They have a sense of meaning, direction, and purpose. They are value-centered rather than reactive and defensive. They understand that emotions are great sources of energy and motivation but are often poor guides for action. Instead these people use their values as guides.
They realize that the quality of our lives depends on how we focus our energy and our attention. They try to align their thoughts and actions with their values. They know how to motivate themselves to take action.
They don’t judge themselves or others harshly when things go wrong. They focus on what they want, not on what they don’t want.
They are able to tolerate ambiguity, uncertainty, and imperfection. They have a long-range perspective, so they give themselves and others room to grow. They can afford to be resilient, flexible, and creative because they are centered in their values.
They are reasonably optimistic and have a sense of humor. Even though they are dedicated to doing things well, they don’t take themselves too seriously.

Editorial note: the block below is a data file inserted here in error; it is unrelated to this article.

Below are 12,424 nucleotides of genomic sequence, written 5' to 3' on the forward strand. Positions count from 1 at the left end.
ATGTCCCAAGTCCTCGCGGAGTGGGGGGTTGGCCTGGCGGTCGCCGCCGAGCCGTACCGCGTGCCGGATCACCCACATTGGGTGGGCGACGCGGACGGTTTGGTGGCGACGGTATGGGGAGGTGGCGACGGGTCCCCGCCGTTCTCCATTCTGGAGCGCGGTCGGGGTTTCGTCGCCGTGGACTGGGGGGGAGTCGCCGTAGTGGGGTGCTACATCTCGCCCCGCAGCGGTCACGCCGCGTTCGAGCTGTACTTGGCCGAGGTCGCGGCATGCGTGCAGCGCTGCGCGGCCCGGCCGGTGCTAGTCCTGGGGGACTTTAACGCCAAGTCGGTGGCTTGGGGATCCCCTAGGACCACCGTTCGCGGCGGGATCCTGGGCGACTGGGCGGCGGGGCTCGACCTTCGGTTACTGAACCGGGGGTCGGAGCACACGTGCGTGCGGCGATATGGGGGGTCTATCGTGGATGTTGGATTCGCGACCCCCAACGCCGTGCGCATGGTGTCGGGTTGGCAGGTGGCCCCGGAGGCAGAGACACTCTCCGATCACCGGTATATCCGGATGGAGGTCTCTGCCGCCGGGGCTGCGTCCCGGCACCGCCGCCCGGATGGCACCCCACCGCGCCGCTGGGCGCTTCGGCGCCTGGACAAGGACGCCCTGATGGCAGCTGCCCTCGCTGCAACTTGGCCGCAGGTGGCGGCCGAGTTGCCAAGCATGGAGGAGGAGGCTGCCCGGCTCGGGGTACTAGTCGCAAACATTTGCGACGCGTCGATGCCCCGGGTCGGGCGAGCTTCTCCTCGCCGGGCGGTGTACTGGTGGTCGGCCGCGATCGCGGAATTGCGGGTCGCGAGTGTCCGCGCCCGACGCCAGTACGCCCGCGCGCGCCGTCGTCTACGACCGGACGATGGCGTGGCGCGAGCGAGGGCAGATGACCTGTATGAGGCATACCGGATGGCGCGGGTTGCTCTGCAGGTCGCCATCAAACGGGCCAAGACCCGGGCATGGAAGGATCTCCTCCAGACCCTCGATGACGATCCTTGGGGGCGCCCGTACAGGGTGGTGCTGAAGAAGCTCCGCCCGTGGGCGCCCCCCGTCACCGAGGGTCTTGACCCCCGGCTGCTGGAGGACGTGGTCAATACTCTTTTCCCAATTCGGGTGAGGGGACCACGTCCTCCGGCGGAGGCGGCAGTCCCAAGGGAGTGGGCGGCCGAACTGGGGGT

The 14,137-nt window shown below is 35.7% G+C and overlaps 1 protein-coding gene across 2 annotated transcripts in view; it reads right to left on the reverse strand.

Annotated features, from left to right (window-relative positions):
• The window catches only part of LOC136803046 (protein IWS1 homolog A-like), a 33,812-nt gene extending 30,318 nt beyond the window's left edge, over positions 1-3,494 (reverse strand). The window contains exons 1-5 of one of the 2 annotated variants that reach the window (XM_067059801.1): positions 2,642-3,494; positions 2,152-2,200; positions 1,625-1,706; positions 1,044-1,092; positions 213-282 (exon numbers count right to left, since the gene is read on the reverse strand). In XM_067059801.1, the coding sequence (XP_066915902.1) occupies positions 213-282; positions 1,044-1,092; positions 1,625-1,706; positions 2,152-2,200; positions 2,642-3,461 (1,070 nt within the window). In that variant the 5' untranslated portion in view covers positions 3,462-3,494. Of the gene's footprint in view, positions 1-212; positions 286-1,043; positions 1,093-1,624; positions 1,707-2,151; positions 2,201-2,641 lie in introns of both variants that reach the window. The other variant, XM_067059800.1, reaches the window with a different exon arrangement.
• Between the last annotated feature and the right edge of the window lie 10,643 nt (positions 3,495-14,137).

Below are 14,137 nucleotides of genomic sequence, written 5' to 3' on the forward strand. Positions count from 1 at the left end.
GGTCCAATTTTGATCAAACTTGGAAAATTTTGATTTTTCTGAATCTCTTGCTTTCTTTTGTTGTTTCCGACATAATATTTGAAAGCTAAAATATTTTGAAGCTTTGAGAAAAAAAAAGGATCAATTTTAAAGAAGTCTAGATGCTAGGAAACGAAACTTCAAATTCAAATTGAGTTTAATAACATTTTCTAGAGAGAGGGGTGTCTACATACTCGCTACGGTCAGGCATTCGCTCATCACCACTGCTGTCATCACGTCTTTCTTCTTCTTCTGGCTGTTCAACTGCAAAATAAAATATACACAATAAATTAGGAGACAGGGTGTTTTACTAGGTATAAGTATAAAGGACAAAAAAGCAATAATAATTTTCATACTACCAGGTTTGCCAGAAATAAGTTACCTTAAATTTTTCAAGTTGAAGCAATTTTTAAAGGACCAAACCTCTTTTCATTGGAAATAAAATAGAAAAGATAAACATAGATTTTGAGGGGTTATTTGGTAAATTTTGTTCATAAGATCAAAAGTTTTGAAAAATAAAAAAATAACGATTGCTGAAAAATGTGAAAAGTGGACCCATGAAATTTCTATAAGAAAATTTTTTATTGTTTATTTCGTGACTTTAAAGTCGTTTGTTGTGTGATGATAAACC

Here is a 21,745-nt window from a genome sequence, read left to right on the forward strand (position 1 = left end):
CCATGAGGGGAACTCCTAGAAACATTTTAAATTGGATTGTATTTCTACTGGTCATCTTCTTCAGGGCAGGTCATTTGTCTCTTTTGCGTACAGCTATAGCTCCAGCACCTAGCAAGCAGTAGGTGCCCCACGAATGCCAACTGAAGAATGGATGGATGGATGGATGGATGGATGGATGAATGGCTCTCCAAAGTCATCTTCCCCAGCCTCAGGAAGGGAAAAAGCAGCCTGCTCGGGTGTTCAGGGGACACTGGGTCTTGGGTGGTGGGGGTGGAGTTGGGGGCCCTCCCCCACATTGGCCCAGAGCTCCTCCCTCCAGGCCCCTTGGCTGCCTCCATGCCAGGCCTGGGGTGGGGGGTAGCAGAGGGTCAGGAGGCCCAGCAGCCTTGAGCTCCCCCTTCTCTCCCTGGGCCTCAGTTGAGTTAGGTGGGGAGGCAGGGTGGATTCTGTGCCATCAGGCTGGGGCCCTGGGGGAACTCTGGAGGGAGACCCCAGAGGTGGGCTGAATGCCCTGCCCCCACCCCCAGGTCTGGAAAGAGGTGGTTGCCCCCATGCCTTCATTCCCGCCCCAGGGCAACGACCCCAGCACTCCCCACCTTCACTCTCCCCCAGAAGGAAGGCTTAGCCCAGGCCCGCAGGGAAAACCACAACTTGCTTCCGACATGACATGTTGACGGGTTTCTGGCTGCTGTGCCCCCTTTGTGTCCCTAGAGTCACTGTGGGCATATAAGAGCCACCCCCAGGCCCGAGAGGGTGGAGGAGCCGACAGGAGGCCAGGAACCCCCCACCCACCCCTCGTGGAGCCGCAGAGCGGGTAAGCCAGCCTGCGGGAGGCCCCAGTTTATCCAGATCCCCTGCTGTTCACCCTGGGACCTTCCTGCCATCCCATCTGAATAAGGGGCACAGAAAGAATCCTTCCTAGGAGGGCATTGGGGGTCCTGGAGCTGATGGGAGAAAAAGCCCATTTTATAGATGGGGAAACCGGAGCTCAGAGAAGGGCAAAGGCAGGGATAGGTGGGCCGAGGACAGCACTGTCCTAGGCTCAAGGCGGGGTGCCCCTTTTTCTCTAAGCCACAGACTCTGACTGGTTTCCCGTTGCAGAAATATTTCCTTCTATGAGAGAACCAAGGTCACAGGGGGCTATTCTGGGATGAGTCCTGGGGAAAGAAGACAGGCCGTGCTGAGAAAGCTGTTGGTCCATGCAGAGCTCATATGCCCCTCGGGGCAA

They take responsibility for their mental programming, their emotions, and their actions. If they have ineffective ways of thinking and behaving, they evaluate them and make appropriate changes.
They look at adversity as a challenge rather than as a threat. They realize that no matter how the present situation turns out, they will learn and grow from it.
They respect themselves and other people. They have a spirit of cooperation, looking for win-win solutions rather than trying to win over other people or ignoring their own wants and needs because of fear.
They are grateful for the good things in their lives.
They know how to mourn the inevitable losses in life. They know how to let go of things they have no control over.